This was the second Penny I read after the wonderful Sealed Room Murder, and it’s fair to say that despite loving that I approached his debut with a little caution. The puzzle plot is not something one typically excels at upon first attempt, so expecting the same level of craft from this tale of a blameless rural vicar found battered over the head in the woodland near his home would probably be unwise. And while it may be true that the plot doesn’t quite hold up – we’ll get to that – there is enough quality here to see the germ of the author Penny would become. Continue reading →
I will probably put this very poorly, so bear with me.
I am an Agatha Christie fan. I am also, you may have noticed, a fan of John Dickson Carr, and of Edmund Crispin, Leo Bruce, Rupert Penny, Kelley Roos, and Constance & Gwenyth Little. What these detective fiction writers have in common is two-fold: firstly they are all dead, so their output is now a fixed and known quantity, and secondly it is my express intention to read everything they ever published in the crime fiction sphere. In some cases this may not be achievable – though with the recent increase in GA reprints it’s to be hoped that these will be picked up before too long – but I intend to give it my best shot nonetheless.
If you’ve never bought a house on the questionable basis of a 300-year-old document implying the miserly, hunchbacked previous owner might possibly have hidden a marvellous treasure trove somewhere thereabouts, well, you must not be independently wealthy. You’ll also, then, have never invited various family and hangers-on down to said house to engage in a search invoking the types of ciphers that would give Dan Brown’s Robert Langdon a damp counterpane and – consequently – never had to deal with the aftermath of a suicide-that’s-probably-murder in a locked, treble-bolted and exitless room.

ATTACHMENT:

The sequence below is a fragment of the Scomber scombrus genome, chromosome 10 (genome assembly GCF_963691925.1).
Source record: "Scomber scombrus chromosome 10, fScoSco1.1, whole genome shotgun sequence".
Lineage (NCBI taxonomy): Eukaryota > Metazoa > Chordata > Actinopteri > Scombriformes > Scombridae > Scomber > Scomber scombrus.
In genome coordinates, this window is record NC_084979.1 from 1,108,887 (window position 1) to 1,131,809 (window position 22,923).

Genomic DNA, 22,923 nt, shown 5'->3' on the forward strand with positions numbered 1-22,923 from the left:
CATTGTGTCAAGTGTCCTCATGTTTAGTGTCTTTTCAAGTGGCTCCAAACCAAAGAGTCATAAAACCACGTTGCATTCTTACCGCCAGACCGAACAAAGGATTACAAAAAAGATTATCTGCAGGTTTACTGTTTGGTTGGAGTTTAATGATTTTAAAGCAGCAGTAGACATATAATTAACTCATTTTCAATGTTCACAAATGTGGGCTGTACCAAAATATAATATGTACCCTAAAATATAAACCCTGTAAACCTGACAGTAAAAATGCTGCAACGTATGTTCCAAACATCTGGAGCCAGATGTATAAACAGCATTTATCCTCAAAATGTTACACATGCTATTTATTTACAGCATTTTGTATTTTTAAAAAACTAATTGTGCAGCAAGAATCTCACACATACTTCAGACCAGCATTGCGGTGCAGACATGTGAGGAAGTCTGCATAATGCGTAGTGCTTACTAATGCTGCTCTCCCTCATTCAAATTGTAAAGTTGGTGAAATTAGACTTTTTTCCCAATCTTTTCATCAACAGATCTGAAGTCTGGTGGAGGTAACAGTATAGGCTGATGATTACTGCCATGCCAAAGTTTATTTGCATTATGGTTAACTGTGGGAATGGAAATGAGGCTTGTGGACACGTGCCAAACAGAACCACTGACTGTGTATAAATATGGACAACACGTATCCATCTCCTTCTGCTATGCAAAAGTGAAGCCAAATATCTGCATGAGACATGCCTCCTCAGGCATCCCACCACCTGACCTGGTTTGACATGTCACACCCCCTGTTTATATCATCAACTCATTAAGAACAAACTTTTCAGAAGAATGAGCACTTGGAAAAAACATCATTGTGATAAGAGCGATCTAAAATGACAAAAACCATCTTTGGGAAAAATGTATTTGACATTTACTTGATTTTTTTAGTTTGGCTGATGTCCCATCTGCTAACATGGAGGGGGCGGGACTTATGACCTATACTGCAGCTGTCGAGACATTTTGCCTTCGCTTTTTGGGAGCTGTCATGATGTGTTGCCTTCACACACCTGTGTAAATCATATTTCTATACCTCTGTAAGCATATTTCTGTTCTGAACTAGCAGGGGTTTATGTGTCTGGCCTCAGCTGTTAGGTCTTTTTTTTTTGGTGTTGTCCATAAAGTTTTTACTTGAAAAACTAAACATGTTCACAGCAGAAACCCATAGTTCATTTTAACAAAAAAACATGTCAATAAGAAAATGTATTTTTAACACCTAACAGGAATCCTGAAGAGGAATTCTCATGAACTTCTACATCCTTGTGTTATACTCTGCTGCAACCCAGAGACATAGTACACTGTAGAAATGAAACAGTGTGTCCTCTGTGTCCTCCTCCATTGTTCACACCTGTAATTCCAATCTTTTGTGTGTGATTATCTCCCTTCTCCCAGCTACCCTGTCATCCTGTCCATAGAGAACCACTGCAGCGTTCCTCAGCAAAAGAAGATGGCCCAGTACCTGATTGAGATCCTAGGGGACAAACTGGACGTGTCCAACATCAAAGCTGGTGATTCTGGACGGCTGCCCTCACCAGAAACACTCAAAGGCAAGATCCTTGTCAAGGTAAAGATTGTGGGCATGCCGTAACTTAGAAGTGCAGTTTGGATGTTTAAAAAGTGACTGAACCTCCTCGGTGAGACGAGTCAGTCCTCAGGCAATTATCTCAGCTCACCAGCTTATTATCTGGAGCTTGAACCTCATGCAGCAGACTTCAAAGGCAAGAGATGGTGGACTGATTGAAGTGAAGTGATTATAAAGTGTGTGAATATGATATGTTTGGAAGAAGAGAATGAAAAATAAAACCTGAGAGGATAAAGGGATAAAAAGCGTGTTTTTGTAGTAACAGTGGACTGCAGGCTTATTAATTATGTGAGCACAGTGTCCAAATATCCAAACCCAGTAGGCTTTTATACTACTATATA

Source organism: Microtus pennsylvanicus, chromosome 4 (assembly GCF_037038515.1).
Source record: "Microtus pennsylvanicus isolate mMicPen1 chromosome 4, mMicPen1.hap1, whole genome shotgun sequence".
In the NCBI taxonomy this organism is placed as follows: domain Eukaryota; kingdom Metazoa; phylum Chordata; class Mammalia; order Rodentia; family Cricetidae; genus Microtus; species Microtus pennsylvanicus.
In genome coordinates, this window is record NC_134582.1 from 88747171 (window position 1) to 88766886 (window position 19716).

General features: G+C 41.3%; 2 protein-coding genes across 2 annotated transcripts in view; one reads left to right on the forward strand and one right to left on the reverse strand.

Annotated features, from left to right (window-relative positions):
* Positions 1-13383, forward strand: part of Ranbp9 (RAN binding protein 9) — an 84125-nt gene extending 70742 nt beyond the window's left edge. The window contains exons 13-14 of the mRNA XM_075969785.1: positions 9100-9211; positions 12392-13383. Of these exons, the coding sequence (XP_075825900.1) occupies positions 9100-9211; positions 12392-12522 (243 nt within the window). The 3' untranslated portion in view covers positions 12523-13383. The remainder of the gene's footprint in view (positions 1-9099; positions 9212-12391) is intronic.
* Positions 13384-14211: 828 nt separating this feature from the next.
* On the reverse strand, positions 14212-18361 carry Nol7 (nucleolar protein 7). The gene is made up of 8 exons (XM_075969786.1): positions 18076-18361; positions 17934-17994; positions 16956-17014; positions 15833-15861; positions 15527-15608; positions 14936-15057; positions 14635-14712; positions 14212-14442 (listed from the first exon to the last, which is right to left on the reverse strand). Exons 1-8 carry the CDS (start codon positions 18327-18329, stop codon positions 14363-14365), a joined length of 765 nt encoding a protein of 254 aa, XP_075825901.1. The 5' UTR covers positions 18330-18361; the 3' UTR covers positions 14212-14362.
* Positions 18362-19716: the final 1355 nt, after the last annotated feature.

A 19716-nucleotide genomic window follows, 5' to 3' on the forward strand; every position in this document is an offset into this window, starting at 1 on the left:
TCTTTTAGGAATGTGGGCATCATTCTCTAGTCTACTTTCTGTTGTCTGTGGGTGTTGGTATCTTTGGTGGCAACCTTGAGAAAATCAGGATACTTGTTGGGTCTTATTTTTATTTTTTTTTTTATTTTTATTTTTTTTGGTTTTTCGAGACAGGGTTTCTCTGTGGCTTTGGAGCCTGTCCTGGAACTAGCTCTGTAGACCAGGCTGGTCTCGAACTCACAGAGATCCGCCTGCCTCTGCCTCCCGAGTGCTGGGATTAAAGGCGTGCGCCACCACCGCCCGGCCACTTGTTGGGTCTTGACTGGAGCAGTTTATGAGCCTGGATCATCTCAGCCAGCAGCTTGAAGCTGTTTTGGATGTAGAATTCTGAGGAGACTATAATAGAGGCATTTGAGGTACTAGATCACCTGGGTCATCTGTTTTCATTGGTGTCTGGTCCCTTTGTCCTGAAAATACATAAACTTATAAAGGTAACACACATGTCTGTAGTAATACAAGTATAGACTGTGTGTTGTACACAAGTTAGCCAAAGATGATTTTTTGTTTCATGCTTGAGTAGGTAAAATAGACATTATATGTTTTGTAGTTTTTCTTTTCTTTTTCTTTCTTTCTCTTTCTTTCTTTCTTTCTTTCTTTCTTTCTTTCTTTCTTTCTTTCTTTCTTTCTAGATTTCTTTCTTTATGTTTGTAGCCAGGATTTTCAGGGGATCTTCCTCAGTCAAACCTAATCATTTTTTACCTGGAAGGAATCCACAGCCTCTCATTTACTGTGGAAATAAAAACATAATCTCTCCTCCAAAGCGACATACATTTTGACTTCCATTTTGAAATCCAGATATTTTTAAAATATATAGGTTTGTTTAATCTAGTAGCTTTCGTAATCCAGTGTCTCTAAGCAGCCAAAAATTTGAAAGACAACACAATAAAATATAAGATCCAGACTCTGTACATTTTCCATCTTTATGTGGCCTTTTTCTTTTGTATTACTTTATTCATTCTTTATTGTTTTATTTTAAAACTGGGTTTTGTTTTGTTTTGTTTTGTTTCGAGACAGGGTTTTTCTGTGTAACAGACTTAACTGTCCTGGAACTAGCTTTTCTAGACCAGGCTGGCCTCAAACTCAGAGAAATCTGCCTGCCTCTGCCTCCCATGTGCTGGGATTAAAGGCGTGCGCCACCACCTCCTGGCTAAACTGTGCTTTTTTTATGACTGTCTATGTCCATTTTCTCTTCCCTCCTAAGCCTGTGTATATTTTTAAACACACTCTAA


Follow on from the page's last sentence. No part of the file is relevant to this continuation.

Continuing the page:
Thankfully for you, however, all these things happened to Major Francis Adair, and Tony Purdon and Chief-Inspector Edward Beale were on hand to relay it, albeit through the pen of Rupert Penny, the pseudonym of Ernest Basil Charles Thornett (who would go on to publish one book under another nom de plume, Martin Tanner – are you keeping up?). Policeman’s Evidence is the third of Penny’s novels, available thanks to the continued superlative efforts of Fender Tucker’s Ramble House, and it’s probably the most classically-constructed of his books that I’ve read, as involved and well-planned a puzzle as you’ll find from this era. An attack on a member of the household hints that a disgruntled ex-employee might be lurking suspiciously and with harmful intent, plenty of possibly-blameless-but-possibly-significant interactions occur, and everything is laid out with scrupulous fairness in time for the challenge to the reader to solve the puzzle before Beale lays his hand on the perpetrator.
Simple criteria: novels only, readily available, not conceived in the fertile ground of John Dickson Carr’s imagination. I’ve also restricted the impossible crime to being the comission of the murder – people stabbed or shot while alone in a room, effectively – more to help reduce the possible contenders than anything else. Several stone cold classics are absent through the inclusion of other invisible events but that’s a future list (or five…).
Carr – doyen of the impossible crime, responsible for more brilliant work in this subgenre than any other three authors combined – will eventually get his own list (or five…), I just have to figure out how to separate them out; restricting it to five novels was hard enough for this list, but if you’re looking to get started in locked room murders these would be my suggestions: